Pregnant employee with severe morning sickness – discrimination claims rejected by VCAT
Leave entitlements can be a tricky business for employers, particularly when the employee is an expectant mum – and, after a recent tribunal ruling, especially if the pregnant employee has severe morning sickness.
The Victorian Civil and Administrative Tribunal (VCAT) has found an employee’s severe morning sickness is a “disability” but has rejected the bulk of her discrimination claims, including that her employer failed to make reasonable changes to her hours and conditions.
The telco retail store worker alleged her managers directly and indirectly discriminated against her on the basis of her pregnancy, including her morning sickness, and did not make the required “reasonable adjustments” for an employee with a disability under the state’s Equal Opportunity Act.
The employee alleged comments by her managing director and store manager, who were brothers, about her pregnancy, sick leave, lifting of boxes, sitting during work hours and taking toilet breaks all amounted to direct discrimination.
VCAT, however, agreed only in part, accepting the store manager breached the Act’s s18(1)(d), when after a string of absences, he texted her saying ,”I’m f-cking sick of this” and “You better f–king come in Steph”.
However, it rejected the employee’s claim that his other text messages were also discriminatory. Examining exchanges between the two over a year, he said the store manager’s “general tenor was calm acceptance” when she let him know she would not be in.
He said one text showed “a manager coping with a staff member taking frequent sick leave. It was direct and showed some frustration but was not out of the ordinary. In response to the following six texts from 23 September to 18 October saying she would not be in, he either replied ‘OK’ or did not reply.”
VCAT agreed with the employee that the store manager also directly discriminated against her when commenting about her taking lengthy toilet breaks over a seven-day period. However, he rejected her other claims, including that her employer’s actions amounted to constructive dismissal.
Health, gender and pregnancy are all relevant attributes under discrimination legislation. If someone is adversely affected by being pregnant, businesses are required to make such adjustments to accommodate those changes.
The employee’s indirect discrimination claims included that the company required her to stand up during shifts and only take breaks when there were no customers; pick up and move heavy boxes; take short and infrequent toilet breaks, not take sick leave, and work a 30-hour week.
But VCAT disagreed that the store imposed such requirements. On toilet breaks, it accepted the store manager “at times would text absent staff, for whatever reason they were absent, asking when they would return to the Store”.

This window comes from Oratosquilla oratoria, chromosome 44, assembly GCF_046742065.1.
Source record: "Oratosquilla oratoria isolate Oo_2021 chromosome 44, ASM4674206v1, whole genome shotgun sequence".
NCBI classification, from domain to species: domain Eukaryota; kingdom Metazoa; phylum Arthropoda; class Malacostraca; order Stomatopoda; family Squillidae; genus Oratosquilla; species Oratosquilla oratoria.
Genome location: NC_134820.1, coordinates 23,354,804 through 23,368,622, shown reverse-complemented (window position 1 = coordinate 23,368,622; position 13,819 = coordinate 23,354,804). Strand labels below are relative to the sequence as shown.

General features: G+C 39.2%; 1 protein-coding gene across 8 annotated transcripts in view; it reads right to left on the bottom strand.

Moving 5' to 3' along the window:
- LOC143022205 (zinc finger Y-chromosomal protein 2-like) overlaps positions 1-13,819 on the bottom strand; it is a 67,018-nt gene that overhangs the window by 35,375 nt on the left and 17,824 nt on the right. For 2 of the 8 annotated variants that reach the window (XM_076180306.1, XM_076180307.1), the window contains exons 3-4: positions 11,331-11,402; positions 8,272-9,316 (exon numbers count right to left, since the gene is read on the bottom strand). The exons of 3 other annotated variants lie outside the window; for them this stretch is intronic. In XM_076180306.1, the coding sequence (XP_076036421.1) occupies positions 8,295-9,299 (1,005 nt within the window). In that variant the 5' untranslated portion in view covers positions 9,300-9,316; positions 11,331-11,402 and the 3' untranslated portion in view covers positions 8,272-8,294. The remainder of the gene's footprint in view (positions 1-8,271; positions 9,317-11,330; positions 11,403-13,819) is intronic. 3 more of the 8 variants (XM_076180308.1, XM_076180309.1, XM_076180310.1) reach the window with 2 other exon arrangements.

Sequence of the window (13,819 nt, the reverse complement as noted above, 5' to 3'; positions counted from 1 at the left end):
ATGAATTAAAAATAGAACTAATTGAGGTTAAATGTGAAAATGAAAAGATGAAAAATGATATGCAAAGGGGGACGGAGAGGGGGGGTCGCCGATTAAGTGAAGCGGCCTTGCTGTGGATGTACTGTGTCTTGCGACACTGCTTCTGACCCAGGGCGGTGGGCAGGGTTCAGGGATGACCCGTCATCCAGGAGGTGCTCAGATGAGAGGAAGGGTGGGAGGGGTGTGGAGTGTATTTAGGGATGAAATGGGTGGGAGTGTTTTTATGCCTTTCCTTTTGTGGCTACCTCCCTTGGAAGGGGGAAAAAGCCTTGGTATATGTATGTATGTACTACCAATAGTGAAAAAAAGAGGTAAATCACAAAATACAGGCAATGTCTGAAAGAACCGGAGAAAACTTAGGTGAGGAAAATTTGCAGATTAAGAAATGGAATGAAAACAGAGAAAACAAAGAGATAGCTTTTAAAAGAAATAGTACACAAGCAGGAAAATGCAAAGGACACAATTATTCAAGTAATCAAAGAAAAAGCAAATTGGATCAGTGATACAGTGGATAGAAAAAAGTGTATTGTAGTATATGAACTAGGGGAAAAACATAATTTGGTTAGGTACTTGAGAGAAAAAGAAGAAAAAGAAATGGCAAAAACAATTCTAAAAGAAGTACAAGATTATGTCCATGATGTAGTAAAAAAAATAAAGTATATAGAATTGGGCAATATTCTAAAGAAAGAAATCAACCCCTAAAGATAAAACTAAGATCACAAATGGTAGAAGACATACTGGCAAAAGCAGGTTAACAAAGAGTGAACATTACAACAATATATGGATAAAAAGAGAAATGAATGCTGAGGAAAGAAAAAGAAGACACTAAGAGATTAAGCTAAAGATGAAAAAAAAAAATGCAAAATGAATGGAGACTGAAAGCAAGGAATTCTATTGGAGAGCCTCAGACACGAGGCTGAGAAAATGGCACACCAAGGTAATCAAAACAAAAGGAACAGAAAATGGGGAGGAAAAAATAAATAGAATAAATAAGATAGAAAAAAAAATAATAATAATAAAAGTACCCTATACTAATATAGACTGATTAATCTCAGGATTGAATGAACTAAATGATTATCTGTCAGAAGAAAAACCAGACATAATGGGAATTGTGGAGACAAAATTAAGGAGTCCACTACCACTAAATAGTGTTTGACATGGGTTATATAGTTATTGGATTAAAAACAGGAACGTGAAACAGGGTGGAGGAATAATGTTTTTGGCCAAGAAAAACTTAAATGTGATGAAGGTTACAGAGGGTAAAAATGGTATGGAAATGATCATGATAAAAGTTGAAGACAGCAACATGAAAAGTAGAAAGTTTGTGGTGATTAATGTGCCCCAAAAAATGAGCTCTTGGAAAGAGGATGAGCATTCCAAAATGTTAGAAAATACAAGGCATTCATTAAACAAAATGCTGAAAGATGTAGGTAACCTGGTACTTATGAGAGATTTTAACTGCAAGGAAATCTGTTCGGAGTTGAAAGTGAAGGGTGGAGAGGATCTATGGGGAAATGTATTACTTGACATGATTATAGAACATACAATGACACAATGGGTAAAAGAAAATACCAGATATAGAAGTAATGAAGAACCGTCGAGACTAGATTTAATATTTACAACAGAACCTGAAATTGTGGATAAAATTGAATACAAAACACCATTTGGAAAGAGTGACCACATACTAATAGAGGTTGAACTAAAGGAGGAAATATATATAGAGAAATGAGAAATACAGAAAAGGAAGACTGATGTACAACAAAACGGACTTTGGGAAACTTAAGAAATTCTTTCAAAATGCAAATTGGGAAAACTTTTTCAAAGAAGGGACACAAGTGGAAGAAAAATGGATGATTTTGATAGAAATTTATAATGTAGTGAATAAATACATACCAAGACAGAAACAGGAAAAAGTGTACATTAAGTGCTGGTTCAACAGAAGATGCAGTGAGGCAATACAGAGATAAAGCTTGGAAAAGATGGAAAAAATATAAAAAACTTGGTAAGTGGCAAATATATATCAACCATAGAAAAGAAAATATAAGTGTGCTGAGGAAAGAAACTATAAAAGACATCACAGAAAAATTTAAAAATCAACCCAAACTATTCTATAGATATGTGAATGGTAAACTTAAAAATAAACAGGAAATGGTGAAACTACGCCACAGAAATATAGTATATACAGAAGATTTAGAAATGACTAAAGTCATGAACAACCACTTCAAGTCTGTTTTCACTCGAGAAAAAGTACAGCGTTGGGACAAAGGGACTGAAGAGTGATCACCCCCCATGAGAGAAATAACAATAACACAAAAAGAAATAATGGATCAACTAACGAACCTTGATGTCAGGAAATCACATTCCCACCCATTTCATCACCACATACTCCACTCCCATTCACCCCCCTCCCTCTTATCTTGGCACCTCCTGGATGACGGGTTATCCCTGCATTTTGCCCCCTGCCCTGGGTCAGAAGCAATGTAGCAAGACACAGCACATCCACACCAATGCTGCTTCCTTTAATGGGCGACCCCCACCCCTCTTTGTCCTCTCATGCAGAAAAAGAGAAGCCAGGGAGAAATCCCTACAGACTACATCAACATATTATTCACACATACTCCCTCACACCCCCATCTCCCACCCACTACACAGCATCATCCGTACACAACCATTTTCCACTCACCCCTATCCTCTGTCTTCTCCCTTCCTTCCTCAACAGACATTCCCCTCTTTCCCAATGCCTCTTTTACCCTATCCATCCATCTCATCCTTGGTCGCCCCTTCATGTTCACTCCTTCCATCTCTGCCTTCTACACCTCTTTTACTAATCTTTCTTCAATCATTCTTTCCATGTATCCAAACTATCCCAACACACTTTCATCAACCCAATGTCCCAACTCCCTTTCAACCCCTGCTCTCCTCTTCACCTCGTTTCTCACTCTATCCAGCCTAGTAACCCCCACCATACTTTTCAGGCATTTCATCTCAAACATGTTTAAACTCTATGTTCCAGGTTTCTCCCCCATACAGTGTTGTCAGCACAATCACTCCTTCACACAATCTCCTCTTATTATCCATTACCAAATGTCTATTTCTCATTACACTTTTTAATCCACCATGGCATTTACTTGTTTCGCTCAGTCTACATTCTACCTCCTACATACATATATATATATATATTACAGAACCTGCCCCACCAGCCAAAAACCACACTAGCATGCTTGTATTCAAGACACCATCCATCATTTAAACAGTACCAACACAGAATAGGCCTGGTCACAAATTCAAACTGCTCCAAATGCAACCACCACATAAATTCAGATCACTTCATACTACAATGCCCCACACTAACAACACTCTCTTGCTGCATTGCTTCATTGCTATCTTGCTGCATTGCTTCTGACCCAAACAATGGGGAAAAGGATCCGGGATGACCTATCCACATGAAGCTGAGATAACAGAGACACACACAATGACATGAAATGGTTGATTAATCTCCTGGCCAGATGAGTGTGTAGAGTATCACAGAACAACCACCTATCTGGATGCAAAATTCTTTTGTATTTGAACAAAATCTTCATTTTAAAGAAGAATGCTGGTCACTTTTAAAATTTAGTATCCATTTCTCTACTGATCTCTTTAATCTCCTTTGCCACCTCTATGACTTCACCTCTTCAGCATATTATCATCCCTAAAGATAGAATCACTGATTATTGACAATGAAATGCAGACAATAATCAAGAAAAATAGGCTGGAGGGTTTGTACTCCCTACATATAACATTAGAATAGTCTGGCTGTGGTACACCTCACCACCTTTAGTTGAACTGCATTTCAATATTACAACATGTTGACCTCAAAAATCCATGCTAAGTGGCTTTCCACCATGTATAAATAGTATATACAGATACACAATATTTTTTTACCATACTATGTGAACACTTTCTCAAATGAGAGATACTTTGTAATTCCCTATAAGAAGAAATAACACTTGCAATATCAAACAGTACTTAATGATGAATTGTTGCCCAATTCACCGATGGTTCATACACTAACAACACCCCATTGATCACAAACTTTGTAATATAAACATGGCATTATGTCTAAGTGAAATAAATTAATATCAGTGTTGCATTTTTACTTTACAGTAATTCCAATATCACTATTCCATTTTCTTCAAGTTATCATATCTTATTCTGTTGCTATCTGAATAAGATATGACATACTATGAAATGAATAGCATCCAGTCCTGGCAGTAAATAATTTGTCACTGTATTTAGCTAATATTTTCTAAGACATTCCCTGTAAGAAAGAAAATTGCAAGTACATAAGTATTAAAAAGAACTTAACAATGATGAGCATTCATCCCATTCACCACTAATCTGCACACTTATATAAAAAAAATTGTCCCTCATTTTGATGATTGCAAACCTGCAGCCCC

However, “the evidence does not satisfy me that established a requirement, condition or practice. To the contrary, the weight of evidence was that taking toilet or other breaks was, within reason, freely permitted.”
On sick leave, it said the evidence “is replete with examples of [the employee’s] sick leave and references to other people taking sick leave”.
“When [the employee] exhausted her sick leave she was permitted to utilise her annual leave. Related to that, while (the company) required all sick leave to be supported by medical certificates, there was no evidence that disadvantaged [the employee] because she was pregnant.”
He also rejected her claim that the managing director’s refusal to reduce her working hours from full-time to 28 hours, “without considering the nature of the request or how to reasonably accommodate it”, supported a conclusion that “full time staff must work full time hours regardless of any need for adjustments to their hours to accommodate a medical condition or temporary disability”.
“That evidence before me concerns one request by one employee at one time. A pattern of such requests and such refusals would be required to prove the requirement.”
In determining the employee’s disability discrimination claim, the VCAT Senior Member said that in “ordinary life”, a pregnant woman suffering morning sickness “is not considered to be a person with a disability”. However, he said he was satisfied the employee had Hypermesis Gravidarum — a severe form of morning sickness.
While her doctor’s diagnosis in subsequent visits was of “simple morning sickness”, the Senior Member accepted evidence she suffered “morning sickness which was pregnancy related, migraine, back pain, pain in ankles, feet and lower back” and the symptoms “involve functions of the body failing to function properly and so constitute a ‘disability” as defined by the Act”.
However, he went on to reject her claim that the store failed to make reasonable adjustments — on bathroom visits, allowing her to sit more, and on hours — required for an employee with a disability, in breach of s20.
VCAT said the company attempted to accommodate her performing a sitting job after she announced her pregnancy, but “due to morning sickness, her working days were punctuated by sick leave”.
It noted that her medical certificate stated she “needs to decrease her work hours to 28 hours a week due to her medical condition”.
However, it continued, “with the benefit of evidence as to subsequent events and [the doctor’s] evidence in this proceeding, I was not satisfied that, viewed objectively, [the employee] as a person with disability required an adjustment to her working hours (reduced to 28) in order to perform the genuine and reasonable requirements of the employment”.
VCAT asked for further submissions on remedy, noting those made by the employee were based on her application largely succeeding, “which it has not”.
iHR can help you make the right decision on leave requirements and employer obligations and avoid workplace disputes and costly and time consuming legal action.